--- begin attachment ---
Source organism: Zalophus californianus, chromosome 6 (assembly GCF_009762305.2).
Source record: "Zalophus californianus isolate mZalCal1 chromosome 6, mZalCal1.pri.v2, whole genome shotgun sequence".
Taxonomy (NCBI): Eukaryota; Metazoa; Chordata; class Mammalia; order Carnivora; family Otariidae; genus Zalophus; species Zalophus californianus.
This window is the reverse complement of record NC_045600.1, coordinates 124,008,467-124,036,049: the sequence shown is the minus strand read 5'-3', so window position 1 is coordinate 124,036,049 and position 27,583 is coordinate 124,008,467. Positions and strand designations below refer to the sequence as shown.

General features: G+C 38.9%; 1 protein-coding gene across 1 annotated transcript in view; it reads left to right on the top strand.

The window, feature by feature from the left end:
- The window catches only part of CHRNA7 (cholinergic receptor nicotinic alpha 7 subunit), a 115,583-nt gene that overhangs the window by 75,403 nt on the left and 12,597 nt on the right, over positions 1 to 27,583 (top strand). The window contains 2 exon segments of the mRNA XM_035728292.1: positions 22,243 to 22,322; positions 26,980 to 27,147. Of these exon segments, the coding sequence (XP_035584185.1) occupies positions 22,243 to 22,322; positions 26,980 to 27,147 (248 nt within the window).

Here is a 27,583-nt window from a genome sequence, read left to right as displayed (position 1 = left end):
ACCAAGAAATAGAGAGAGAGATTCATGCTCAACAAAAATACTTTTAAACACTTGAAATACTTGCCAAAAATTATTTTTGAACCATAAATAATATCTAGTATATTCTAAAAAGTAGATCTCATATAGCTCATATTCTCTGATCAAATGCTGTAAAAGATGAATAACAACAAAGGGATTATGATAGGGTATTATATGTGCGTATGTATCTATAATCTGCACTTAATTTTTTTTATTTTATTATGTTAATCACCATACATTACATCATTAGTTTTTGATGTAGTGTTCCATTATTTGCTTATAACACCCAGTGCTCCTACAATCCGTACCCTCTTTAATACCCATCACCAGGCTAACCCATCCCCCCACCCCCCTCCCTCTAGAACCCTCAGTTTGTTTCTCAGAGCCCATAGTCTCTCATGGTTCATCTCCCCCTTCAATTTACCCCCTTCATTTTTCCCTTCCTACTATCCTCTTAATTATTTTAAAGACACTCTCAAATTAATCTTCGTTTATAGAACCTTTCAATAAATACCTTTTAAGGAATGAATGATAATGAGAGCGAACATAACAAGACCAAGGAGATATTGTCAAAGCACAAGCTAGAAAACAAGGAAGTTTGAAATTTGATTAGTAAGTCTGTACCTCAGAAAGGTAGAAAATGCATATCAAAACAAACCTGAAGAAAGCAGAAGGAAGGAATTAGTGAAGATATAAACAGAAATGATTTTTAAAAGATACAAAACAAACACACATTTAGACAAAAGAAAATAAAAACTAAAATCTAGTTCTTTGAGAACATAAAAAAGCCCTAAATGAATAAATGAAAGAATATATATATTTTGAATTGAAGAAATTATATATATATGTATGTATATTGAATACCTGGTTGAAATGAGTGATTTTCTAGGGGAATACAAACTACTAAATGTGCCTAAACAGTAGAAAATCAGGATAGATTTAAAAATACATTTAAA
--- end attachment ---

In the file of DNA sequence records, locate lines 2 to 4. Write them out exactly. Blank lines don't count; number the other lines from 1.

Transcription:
Source record: "Zalophus californianus isolate mZalCal1 chromosome 6, mZalCal1.pri.v2, whole genome shotgun sequence".
Taxonomy (NCBI): Eukaryota; Metazoa; Chordata; class Mammalia; order Carnivora; family Otariidae; genus Zalophus; species Zalophus californianus.
This window is the reverse complement of record NC_045600.1, coordinates 124,008,467-124,036,049: the sequence shown is the minus strand read 5'-3', so window position 1 is coordinate 124,036,049 and position 27,583 is coordinate 124,008,467. Positions and strand designations below refer to the sequence as shown.